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My cherimoya, shortly before it became smoothie fodder.

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May 6, 2006

Fruit Genetics Friday #1b: Polyploidy
(And yeah, I know it's Saturday...)

Well, here I am at 1:34am in the lab, waiting an hour so I can dump a little media onto a couple of plates and go home, so I thought maybe to pass the time I'd give you folks a real post for a change.

This is Fruit Genetics Friday #1b, because there's another #1 that covers the real basic stuff that isn't finished, and might never be. Frankly, basic genetics, while certainly cool, gets a little old to write a ton about, and I'm guessing my average reader remembers the really basic stuff. If you don't, feel free to ask questions. I won't think any less of you for it.

So on to the fruit genetics and one of my favorite topics, polyploidy:

One of the first major wrinkles one runs into when trying to understand the genetics of many fruit crops is polyploidy. Remember how people (and most animals and many plants) have two of each gene, one copy from each parent? That makes them diploid. That's sort of the basic model, and in the animal world it's the most common one. But in plants (and a few insects, reptiles, and amphibians), it's not uncommon to have more than the basic two sets of chromosomes, a condition called polyploidy ("di" meaning two, vs. "poly" meaning many, see?). Estimates are all over the place, but somewhere in the vicinity of 70% of plant species (angiosperms, anyway) are or have been polyploid at some point in their evolutionary past. An awful lot of crop species are polyploid, partly because one of the traits of polyploids is that they tend to be bigger than the their diploid counterparts, and in general bigger has been considered better when it comes to crop development.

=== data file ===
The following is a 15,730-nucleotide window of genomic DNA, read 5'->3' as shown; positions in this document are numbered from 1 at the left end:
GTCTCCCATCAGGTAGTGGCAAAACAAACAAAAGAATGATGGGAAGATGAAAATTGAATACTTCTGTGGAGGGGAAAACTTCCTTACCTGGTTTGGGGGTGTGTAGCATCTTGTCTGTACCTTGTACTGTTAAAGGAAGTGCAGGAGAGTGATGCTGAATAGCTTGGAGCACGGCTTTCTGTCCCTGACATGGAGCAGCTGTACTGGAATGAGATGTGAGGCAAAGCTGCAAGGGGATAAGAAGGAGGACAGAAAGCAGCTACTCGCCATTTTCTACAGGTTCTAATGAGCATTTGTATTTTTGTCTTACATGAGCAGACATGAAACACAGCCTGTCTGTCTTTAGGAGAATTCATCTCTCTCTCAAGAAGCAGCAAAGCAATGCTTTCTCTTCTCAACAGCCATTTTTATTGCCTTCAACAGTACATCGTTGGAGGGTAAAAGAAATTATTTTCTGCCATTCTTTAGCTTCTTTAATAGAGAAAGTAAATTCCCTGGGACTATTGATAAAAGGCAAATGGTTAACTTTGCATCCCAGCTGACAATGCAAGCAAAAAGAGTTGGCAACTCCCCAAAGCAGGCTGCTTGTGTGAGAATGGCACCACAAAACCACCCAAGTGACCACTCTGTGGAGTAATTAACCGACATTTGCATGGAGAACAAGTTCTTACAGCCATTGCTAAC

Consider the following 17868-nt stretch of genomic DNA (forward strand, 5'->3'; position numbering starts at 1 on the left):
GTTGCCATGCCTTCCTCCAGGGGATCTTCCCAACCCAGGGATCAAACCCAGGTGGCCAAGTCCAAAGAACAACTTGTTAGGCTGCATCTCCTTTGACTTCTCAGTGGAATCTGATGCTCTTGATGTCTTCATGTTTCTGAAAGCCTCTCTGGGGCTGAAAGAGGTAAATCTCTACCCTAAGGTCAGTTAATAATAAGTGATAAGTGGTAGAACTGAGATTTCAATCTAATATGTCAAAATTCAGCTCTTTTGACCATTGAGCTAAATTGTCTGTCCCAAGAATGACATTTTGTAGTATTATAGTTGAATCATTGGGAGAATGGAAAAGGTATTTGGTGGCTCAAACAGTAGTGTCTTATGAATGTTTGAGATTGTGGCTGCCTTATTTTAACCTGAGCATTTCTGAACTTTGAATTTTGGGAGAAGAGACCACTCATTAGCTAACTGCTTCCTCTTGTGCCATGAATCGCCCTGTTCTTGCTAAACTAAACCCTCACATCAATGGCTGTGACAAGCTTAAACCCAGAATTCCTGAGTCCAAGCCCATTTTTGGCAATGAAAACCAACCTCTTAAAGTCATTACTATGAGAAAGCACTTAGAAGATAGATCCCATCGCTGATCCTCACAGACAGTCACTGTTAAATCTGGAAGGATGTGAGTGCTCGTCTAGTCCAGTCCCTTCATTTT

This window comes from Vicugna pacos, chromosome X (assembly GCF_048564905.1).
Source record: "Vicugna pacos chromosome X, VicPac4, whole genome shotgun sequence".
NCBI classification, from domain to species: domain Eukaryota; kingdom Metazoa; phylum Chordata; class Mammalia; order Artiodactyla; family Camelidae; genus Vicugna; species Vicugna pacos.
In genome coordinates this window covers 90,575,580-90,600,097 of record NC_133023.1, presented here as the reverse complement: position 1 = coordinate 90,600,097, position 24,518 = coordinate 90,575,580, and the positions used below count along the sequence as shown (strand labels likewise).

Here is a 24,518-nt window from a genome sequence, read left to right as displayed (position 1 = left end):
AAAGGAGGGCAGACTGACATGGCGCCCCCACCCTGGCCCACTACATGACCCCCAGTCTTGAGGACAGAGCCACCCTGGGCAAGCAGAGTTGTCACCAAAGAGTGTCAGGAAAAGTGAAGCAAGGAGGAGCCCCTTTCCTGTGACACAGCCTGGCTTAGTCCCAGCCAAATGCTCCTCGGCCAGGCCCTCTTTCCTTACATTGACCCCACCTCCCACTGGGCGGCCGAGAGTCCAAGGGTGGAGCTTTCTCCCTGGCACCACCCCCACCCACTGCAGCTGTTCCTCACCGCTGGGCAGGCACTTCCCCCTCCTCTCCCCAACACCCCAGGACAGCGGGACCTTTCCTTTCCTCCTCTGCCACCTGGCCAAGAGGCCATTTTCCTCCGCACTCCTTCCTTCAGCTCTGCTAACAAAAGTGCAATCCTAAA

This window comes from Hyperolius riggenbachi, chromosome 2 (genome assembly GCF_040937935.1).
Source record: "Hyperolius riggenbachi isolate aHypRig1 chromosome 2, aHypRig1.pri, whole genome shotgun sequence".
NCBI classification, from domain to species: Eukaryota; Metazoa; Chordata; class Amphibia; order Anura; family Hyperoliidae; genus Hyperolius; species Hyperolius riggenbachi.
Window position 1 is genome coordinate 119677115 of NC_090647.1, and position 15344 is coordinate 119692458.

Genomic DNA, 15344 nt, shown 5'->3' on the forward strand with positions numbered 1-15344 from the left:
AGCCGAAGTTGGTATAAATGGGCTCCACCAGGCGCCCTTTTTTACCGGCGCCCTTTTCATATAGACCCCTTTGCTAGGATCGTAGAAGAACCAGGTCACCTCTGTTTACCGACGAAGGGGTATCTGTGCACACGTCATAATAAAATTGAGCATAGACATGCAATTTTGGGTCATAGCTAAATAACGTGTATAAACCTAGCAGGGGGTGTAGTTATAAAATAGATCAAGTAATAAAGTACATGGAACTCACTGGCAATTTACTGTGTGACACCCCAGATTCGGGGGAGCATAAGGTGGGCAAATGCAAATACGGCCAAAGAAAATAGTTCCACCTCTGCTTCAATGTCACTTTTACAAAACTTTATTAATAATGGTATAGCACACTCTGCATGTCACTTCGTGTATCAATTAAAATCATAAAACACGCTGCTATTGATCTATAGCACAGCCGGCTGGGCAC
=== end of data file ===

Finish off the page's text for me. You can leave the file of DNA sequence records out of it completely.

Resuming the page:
For example, I started my career working with a diploid species, grapes, did my M.S. working with tetraploid blackberries (four sets of chromosomes), and now work with strawberries, which are octoploid (eight sets of chromosomes.) The cultivated strawberry is among the crops with the highest ploidy level, although there are blackberry species with as high as twelve sets of chromosomes (dodecaploid maybe? I get mixed up past ten. By the way, standard shorthand for these things is to use "x" to represent the basic chromosome set for a species, so a diploid is denoted as 2x, and tetraploid, 4x, etc.)

Just like diploids, when polyploids reproduce, they form eggs and pollen cells containing half the normal complement of chromosomes. This generally works pretty well if you've got an even number of sets of chromosomes, but it becomes a problem in odd-ploid plants. If you've got three copies of a particular chromosome, and the cells splits to form two pollen grain, what happens to the extra? The answer varies...sometimes one cell gets it and the other doesn't, sometimes it's just lost. The result, anyway, is reproductive cells that are complete mess a lot of the time. This results in sterile plants. A good example of this is the cultivated banana, which is triploid. Wild, diploid bananas are full of seeds, but because cultivated types can't produce viable sex cells, no fertilization takes place, and we get our nice soft, seedless bananas (although some one once told me that about one in every five or ten thousand bananas will contain a viable seed, the result of the off chance that a particular combination of chromosomes works out).